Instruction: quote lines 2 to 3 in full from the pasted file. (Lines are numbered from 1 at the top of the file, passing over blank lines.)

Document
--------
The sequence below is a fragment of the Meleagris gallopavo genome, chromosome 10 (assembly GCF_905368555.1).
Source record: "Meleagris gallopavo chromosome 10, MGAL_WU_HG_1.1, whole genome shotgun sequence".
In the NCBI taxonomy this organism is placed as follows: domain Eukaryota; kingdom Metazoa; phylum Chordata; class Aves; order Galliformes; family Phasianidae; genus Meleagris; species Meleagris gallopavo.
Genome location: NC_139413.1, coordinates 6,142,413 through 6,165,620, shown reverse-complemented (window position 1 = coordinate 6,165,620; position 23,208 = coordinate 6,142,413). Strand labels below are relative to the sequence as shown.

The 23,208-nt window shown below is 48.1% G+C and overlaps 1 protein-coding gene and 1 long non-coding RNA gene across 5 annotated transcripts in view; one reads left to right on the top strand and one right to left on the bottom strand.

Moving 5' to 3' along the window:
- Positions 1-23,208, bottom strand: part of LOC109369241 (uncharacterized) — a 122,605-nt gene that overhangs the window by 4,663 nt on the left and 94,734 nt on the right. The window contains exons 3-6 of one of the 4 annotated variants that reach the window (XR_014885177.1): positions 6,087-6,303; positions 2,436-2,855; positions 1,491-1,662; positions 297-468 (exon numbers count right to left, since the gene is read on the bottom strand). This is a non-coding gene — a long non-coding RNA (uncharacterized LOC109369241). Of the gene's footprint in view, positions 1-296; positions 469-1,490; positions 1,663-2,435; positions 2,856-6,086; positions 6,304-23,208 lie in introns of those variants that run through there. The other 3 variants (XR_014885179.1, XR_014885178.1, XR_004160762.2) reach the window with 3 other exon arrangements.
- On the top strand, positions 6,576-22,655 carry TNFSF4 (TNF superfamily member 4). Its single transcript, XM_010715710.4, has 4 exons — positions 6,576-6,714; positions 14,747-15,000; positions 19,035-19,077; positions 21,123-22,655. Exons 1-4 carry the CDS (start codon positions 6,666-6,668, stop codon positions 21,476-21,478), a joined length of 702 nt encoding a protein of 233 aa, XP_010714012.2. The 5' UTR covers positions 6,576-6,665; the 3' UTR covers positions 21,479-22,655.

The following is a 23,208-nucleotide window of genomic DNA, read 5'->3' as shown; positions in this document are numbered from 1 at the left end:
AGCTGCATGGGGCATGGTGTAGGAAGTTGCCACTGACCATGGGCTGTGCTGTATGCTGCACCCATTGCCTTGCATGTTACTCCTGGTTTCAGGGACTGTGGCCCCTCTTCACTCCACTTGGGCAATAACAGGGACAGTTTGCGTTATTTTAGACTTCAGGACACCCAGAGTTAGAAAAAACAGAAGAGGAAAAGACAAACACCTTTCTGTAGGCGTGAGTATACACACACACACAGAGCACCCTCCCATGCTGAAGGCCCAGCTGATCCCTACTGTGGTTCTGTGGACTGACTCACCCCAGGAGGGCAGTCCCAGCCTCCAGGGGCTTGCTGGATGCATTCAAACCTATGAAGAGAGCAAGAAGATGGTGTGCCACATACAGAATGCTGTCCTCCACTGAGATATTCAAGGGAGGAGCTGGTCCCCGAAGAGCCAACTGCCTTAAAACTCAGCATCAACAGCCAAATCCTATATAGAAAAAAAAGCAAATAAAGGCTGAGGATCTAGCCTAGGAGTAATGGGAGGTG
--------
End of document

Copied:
Source record: "Meleagris gallopavo chromosome 10, MGAL_WU_HG_1.1, whole genome shotgun sequence".
In the NCBI taxonomy this organism is placed as follows: domain Eukaryota; kingdom Metazoa; phylum Chordata; class Aves; order Galliformes; family Phasianidae; genus Meleagris; species Meleagris gallopavo.